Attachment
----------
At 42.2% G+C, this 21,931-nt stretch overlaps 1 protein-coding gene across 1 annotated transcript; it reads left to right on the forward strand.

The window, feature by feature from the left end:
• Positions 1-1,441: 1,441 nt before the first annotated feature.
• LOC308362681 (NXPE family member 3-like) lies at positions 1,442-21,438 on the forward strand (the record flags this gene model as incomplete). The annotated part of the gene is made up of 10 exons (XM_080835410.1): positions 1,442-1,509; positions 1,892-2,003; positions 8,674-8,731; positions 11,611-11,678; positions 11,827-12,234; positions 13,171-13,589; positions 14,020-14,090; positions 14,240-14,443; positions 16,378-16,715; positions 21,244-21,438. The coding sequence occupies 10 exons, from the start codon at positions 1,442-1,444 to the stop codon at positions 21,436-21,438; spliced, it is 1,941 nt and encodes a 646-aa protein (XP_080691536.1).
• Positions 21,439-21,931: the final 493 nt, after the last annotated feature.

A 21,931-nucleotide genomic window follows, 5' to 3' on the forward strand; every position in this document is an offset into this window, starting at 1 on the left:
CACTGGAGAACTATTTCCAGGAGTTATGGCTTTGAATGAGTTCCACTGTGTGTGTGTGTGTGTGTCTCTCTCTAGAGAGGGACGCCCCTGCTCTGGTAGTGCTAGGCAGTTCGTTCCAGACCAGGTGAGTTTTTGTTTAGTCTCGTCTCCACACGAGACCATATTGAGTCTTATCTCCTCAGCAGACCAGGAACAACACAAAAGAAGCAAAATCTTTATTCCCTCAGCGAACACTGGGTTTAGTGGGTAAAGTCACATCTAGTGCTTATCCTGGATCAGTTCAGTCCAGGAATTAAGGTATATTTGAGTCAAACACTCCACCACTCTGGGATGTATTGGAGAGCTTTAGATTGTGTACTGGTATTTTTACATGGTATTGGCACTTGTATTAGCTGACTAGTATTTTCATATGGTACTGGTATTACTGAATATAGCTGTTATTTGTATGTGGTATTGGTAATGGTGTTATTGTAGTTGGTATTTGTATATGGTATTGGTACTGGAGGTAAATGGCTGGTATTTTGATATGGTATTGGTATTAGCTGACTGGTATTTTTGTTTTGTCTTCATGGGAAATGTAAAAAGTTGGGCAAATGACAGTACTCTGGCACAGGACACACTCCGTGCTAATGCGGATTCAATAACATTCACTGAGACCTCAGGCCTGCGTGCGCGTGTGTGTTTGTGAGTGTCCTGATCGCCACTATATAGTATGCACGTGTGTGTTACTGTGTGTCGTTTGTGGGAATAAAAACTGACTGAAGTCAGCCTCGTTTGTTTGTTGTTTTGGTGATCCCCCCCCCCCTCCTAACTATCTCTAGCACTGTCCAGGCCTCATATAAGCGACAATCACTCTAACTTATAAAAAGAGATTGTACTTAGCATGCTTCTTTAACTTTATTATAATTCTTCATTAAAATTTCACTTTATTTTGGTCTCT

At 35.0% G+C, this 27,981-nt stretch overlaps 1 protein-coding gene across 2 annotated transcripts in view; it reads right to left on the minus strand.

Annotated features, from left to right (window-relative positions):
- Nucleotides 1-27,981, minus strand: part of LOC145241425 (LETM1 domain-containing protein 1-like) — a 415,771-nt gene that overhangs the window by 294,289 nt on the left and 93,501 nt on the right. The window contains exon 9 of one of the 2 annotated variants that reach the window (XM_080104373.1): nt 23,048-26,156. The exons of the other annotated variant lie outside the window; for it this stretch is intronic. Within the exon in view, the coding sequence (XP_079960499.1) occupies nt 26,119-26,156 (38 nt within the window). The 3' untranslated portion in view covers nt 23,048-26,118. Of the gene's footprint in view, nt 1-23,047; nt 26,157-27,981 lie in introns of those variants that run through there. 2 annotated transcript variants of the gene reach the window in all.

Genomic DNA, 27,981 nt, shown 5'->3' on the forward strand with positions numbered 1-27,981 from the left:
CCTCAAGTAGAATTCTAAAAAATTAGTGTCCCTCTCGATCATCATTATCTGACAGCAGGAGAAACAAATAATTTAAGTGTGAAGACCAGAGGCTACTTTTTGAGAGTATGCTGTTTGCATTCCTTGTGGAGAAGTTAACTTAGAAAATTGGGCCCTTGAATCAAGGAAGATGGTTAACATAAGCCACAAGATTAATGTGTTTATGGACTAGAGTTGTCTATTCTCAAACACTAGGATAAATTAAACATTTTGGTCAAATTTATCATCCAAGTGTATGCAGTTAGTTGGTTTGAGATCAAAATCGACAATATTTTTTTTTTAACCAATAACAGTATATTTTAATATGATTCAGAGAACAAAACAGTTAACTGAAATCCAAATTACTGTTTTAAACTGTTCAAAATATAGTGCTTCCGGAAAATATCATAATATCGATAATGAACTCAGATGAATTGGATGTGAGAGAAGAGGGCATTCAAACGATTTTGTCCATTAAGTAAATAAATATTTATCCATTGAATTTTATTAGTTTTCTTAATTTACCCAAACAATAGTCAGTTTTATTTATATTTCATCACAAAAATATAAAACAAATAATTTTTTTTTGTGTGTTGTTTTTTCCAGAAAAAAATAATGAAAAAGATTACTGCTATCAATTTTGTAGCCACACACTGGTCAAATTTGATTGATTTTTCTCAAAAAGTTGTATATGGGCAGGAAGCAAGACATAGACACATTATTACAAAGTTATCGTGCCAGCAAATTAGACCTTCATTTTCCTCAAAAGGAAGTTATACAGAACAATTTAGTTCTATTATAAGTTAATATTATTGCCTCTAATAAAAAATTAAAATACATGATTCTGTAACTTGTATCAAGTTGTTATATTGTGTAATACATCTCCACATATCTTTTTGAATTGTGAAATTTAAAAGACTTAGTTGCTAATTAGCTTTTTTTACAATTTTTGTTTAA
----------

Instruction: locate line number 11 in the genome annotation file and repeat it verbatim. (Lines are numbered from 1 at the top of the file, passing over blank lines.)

Genomic DNA, 27,981 nt, shown 5'->3' on the forward strand with positions numbered 1-27,981 from the left: